About Life Technologies (www.lifetechnologies.com)

Life Technologies Corporation (NASDAQ: LIFE) is a global biotechnology tools company dedicated to improving the human condition. Our systems, consumables and services enable researchers to accelerate scientific exploration, driving to discoveries and developments that make life even better. Life Technologies customers do their work across the biological spectrum, working to advance personalized medicine, regenerative science, molecular diagnostics, agricultural and environmental research, and 21st century forensics. Life Technologies had sales of $3.3 billion in 2009, employs approximately 9,000 people, has a presence in approximately 160 countries, and possesses a rapidly growing intellectual property estate of approximately 3,900 patents and exclusive licenses. Life Technologies was created by the combination of Invitrogen Corporation and Applied Biosystems Inc., and manufactures both in-vitro diagnostic products and research use only-labeled products. For more information on how we are making a difference, please visit our website: http://www.lifetechnologies.com. *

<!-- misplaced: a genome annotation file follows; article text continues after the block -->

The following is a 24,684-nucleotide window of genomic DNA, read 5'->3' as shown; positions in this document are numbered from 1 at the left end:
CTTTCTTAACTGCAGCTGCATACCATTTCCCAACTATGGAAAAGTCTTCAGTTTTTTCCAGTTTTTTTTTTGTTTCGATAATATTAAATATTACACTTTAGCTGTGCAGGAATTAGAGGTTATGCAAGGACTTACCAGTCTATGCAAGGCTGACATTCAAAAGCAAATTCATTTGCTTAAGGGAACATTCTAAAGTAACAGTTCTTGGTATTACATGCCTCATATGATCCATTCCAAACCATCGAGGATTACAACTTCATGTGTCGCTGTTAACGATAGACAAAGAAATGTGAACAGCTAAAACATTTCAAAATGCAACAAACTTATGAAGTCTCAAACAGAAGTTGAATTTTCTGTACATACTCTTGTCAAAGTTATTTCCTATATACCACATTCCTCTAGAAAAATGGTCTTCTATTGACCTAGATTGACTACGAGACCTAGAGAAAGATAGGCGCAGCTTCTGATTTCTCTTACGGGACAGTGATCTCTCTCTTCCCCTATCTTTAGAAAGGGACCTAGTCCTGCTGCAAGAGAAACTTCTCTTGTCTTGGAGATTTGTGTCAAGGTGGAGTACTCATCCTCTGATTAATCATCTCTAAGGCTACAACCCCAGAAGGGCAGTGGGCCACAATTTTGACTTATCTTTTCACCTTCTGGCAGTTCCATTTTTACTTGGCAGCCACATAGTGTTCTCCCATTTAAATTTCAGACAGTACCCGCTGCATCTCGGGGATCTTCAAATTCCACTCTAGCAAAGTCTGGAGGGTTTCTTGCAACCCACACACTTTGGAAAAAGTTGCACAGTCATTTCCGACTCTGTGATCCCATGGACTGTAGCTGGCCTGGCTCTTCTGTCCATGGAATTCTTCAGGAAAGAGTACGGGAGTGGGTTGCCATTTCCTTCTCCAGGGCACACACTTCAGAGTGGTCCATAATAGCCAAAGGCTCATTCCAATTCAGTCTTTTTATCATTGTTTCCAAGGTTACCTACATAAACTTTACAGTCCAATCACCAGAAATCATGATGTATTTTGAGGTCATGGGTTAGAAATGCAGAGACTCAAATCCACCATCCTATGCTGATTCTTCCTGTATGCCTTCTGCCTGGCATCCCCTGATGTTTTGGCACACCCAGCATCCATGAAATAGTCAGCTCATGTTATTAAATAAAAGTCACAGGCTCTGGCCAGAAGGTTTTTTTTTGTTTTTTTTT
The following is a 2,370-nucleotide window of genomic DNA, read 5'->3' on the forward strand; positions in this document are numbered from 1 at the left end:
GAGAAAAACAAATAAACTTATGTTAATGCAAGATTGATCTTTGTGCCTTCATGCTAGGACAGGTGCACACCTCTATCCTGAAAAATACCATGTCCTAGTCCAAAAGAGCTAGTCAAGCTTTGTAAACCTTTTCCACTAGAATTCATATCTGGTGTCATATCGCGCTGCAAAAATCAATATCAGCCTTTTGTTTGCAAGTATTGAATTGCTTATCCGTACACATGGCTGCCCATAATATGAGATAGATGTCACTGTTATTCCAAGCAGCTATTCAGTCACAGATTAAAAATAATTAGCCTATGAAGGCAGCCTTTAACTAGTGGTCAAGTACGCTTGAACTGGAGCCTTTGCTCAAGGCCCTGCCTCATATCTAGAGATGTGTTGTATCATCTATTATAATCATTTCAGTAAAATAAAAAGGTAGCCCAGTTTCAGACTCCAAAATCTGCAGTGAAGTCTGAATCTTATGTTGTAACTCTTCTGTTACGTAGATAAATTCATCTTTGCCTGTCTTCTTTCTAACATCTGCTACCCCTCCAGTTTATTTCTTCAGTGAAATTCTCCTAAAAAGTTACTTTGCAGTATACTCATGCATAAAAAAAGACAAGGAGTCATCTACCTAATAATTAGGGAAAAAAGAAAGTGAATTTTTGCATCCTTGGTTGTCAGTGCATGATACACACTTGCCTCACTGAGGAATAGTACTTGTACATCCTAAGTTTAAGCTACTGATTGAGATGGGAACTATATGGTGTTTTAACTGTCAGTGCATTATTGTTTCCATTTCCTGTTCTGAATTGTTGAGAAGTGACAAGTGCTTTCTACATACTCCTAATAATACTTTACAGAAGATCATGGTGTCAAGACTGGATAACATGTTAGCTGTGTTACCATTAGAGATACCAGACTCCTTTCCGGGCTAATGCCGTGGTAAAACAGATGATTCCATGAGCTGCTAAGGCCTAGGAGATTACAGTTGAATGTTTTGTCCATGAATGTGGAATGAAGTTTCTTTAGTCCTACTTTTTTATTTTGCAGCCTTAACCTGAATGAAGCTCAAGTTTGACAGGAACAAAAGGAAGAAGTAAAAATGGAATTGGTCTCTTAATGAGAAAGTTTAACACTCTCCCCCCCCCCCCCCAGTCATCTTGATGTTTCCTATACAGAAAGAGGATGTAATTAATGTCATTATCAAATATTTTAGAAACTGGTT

About TGen

The Translational Genomics Research Institute (TGen) is a Phoenix, Arizona-based non-profit organization dedicated to conducting groundbreaking research with life changing results. Research at TGen is focused on helping patients with diseases such as cancer, neurological disorders and diabetes. TGen is on the cutting edge of translational research where investigators are able to unravel the genetic components of common and complex diseases. Working with collaborators in the scientific and medical communities, TGen believes it can make a substantial contribution to the efficiency and effectiveness of the translational process. For more information, visit: www.tgen.org.

Press Contact:
Steve Yozwiak
602-343-8704
syozwiak@tgen.org